urge parliamentary scrutiny of the state within a state of the Khakis, especially the security agency. The interference of the Khakis into state politics will once again jeopardize institutionalization of elective democracy, good governance and secularism. The security agencies fear transparency, accountability, social justice, critics, politicians, human rights defenders and independent journalists too - Joy Manush!
Candle light vigil for those dead in massive landslides - Photo: Facebook
Rangamati is cut off from rest of the
Bangladesh. The unprecedented landslides in Rangamati which damaged the vital
road infrastructures to and from the picturesque hill town.
Two roads which connect Rangamati have been
devoured in the landslides during torrential rains in advent of monsoon.
Already, Barrister Anisul Islam Mahmud,
Minister, Ministry of Water Resources, Ministry of Chittagong Hill Tracts
Affairs (MoCHTA) Bir Bahadhur, State Minister, Secretary of MoCHTA, Naba Bikram
Kishore Tripura, Additional Secretary Kamal Talukder, Joint Secretary, MoCHTA,
Sudatta Chakma, are in Rangamati to assess the situation.
The Ministers and senior officials in
Rangamati held coordination meetings with officials of the district
administration officials and Bangladesh Army and that the crucial road
communication “will take a long time to repair”, wrote Bikram Kishore Tripura
in Facebook on Saturday.
A crucial meeting of Relief and
Rehabilitation Coordination was held on Friday at Deputy Commissioner,
Rangamati's Conference Room. The meeting was attended by Tarun Ghosh, Vice
Chairman, Chittagong Hill Tracts Development Board (CHTDB), Brig Gen Faruk,
Region Commander, Rangamati, Ushaton Talukdar MP, Chakma Circle Chief Barrister
Debashish Roy, Riaz Ahmad, Director General, Disaster Management, Rangamati
Police Chief Syed Tariqul.
The Secretary also wrote that at “the
moment Rangamati is [only] accessible through waterways from Kaptai.”
The death tolls of the massive landslides have
killed more than 100 people and nearly 40 are still missing. Rescue operation
is going round the clock to find any survivors.
Meanwhile, Rangamati District
Administration has banned procession and rallies in the Hill district for a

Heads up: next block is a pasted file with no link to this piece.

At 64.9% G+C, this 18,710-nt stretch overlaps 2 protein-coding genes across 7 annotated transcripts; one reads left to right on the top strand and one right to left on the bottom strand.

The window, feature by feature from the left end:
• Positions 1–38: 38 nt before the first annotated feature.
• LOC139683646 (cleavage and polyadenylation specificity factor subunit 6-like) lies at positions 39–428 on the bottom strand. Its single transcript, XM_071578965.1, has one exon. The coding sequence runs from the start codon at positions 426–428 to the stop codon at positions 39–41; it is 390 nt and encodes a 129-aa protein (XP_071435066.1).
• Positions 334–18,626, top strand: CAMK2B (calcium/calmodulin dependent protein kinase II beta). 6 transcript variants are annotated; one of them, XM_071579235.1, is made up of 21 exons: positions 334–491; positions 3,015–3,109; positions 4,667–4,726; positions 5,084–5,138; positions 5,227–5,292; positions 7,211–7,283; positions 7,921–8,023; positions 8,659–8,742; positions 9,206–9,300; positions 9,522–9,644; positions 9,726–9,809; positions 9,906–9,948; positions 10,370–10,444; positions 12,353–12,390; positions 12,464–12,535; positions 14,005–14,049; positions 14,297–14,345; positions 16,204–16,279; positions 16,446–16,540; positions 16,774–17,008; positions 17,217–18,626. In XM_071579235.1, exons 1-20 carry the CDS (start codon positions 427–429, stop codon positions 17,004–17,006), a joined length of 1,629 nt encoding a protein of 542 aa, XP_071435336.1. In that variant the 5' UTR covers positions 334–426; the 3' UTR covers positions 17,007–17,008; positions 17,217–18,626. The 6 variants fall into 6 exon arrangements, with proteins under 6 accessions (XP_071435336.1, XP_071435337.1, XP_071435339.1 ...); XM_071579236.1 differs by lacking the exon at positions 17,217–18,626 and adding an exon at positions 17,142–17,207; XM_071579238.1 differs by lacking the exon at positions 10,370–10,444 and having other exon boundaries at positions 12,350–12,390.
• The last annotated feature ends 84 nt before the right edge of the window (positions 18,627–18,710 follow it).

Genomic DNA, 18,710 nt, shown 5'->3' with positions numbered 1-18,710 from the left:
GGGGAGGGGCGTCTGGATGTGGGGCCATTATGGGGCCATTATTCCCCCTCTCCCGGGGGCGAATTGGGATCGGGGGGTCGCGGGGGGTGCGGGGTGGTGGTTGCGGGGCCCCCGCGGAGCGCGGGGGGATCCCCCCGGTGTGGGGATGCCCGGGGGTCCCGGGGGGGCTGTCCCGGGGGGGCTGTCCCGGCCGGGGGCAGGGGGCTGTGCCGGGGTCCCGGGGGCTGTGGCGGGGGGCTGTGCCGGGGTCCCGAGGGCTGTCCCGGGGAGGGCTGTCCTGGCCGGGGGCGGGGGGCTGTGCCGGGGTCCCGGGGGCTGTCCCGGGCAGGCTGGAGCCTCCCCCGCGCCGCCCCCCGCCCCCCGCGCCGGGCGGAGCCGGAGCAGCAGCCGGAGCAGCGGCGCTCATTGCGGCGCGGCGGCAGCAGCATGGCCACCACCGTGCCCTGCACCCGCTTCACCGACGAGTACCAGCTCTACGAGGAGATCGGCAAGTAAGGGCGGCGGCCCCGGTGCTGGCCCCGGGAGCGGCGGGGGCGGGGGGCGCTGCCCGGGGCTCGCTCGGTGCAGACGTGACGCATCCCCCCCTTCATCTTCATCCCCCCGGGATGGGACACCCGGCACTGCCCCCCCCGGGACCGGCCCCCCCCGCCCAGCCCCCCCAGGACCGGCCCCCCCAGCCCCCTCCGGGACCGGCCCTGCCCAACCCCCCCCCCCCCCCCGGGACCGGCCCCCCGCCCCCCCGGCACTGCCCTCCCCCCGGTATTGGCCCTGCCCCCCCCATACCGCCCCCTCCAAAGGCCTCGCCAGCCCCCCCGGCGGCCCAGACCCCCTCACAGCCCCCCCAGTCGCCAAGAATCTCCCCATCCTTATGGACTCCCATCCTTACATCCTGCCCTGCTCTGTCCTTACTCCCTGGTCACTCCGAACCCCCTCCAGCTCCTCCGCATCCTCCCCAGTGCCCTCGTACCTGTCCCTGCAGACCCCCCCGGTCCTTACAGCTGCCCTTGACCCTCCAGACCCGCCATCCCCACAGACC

Some has also posted in Naba Bikram Kishore
Tripura’s Facebook that the nature has taken its revenge for man-made
deforestation, hill-cutting to build houses and agriculture farms.
Former Conservator of Forest, Mihir Kiran,
writes: “Very sad and heart breaking. Demographic balance is must for the soil
condition of the region. Otherwise we have to face the same unbearable fate
Tripura in a response said: Ideal but
difficult to implement. You (Mihir Kiran) were one of the longest serving CCF
of FD. You had the experience of failure in plantation in CHT, of course it was
our collective failure, not at all personal. Nature has given us a grim signal.
We must act without further delay. Time is running out fast.
However, Kirti Nishan Chakma writes in
Facebook that “We can and must dissect the causes that has led to this tragedy.
But this can wait a little later.”
“Urgent help is needed at the moment. There
is a real risk of crisis of the essentials (rice, dal, salt, medicines, etc.)
as that the two roads that connects Rangamati to the rest of the country are
now completely cut off and repairing them is likely to take a long time given
the hilly terrain,” opines writes Kirti Nishan Chakma, General Secretary at
Moanoghar a home for distressed children in the Hills.
real scarcity of the essentials, maybe it is panic buying or hoarding by the
people that is exhausting the available stocks, maybe it the typical dishonest
traders who are trying to make quick bucks on the back of this catastrophe.
Whatever are reasons, immediate interventions by the government is needed,”
writes General Secretary at Moanoghar.
Already the price of the essentials is
rising. It is not only Rangamati town, the entire or most of the Rangamati
district could be affected.
However, the MoCHTA Secretary affirms that
the government will do the needful for the relief, rehabilitation of the
distressed people and repairs and reconstruction of the infrastructures. We
have to have some patience. First published in The Asian Age, July 19, 2017
Saleem Samad, an Ashoka Fellow (USA), is an award winning investigating journalist and is Special Correspondent, The Asian Age, Dhaka, Bangladesh